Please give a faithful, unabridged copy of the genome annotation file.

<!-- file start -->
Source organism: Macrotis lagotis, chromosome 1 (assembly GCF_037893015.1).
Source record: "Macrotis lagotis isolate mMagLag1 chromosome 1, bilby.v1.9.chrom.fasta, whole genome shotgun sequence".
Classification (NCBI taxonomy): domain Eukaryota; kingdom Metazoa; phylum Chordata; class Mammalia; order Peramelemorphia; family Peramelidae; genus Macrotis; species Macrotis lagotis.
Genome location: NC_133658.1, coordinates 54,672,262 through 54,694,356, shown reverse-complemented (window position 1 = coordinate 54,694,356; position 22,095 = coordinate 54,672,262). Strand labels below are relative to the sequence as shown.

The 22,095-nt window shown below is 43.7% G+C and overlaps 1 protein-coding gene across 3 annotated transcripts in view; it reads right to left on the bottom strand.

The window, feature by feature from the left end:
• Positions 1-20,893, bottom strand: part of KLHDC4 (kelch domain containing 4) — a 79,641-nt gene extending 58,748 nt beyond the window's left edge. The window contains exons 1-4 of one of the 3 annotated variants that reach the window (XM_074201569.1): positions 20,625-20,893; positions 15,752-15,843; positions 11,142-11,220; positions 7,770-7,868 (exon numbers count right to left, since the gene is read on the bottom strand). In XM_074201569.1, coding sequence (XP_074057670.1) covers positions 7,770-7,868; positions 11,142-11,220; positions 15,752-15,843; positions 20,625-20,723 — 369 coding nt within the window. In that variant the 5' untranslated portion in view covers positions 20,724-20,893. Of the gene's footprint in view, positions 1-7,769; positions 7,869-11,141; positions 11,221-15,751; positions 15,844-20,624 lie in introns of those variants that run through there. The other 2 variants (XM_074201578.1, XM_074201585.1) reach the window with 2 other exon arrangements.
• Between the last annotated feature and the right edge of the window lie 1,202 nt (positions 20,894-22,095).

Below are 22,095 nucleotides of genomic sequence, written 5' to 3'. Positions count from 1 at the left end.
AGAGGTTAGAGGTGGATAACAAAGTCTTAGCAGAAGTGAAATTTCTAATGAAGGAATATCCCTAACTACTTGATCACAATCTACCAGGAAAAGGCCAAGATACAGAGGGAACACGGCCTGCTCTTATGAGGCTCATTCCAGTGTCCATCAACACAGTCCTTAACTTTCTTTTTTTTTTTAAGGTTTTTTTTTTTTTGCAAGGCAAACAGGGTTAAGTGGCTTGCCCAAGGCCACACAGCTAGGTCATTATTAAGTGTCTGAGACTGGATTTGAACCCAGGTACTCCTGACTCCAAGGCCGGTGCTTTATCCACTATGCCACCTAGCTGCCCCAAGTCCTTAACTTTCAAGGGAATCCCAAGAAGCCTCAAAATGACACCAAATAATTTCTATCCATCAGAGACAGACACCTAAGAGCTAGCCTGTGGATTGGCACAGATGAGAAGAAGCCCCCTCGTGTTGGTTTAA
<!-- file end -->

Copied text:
Source organism: Macrotis lagotis, chromosome 1 (assembly GCF_037893015.1).
Source record: "Macrotis lagotis isolate mMagLag1 chromosome 1, bilby.v1.9.chrom.fasta, whole genome shotgun sequence".
Classification (NCBI taxonomy): domain Eukaryota; kingdom Metazoa; phylum Chordata; class Mammalia; order Peramelemorphia; family Peramelidae; genus Macrotis; species Macrotis lagotis.
Genome location: NC_133658.1, coordinates 54,672,262 through 54,694,356, shown reverse-complemented (window position 1 = coordinate 54,694,356; position 22,095 = coordinate 54,672,262). Strand labels below are relative to the sequence as shown.

The 22,095-nt window shown below is 43.7% G+C and overlaps 1 protein-coding gene across 3 annotated transcripts in view; it reads right to left on the bottom strand.

The window, feature by feature from the left end:
• Positions 1-20,893, bottom strand: part of KLHDC4 (kelch domain containing 4) — a 79,641-nt gene extending 58,748 nt beyond the window's left edge. The window contains exons 1-4 of one of the 3 annotated variants that reach the window (XM_074201569.1): positions 20,625-20,893; positions 15,752-15,843; positions 11,142-11,220; positions 7,770-7,868 (exon numbers count right to left, since the gene is read on the bottom strand). In XM_074201569.1, coding sequence (XP_074057670.1) covers positions 7,770-7,868; positions 11,142-11,220; positions 15,752-15,843; positions 20,625-20,723 — 369 coding nt within the window. In that variant the 5' untranslated portion in view covers positions 20,724-20,893. Of the gene's footprint in view, positions 1-7,769; positions 7,869-11,141; positions 11,221-15,751; positions 15,844-20,624 lie in introns of those variants that run through there. The other 2 variants (XM_074201578.1, XM_074201585.1) reach the window with 2 other exon arrangements.
• Between the last annotated feature and the right edge of the window lie 1,202 nt (positions 20,894-22,095).

Below are 22,095 nucleotides of genomic sequence, written 5' to 3'. Positions count from 1 at the left end.
AGAGGTTAGAGGTGGATAACAAAGTCTTAGCAGAAGTGAAATTTCTAATGAAGGAATATCCCTAACTACTTGATCACAATCTACCAGGAAAAGGCCAAGATACAGAGGGAACACGGCCTGCTCTTATGAGGCTCATTCCAGTGTCCATCAACACAGTCCTTAACTTTCTTTTTTTTTTTAAGGTTTTTTTTTTTTTGCAAGGCAAACAGGGTTAAGTGGCTTGCCCAAGGCCACACAGCTAGGTCATTATTAAGTGTCTGAGACTGGATTTGAACCCAGGTACTCCTGACTCCAAGGCCGGTGCTTTATCCACTATGCCACCTAGCTGCCCCAAGTCCTTAACTTTCAAGGGAATCCCAAGAAGCCTCAAAATGACACCAAATAATTTCTATCCATCAGAGACAGACACCTAAGAGCTAGCCTGTGGATTGGCACAGATGAGAAGAAGCCCCCTCGTGTTGGTTTAA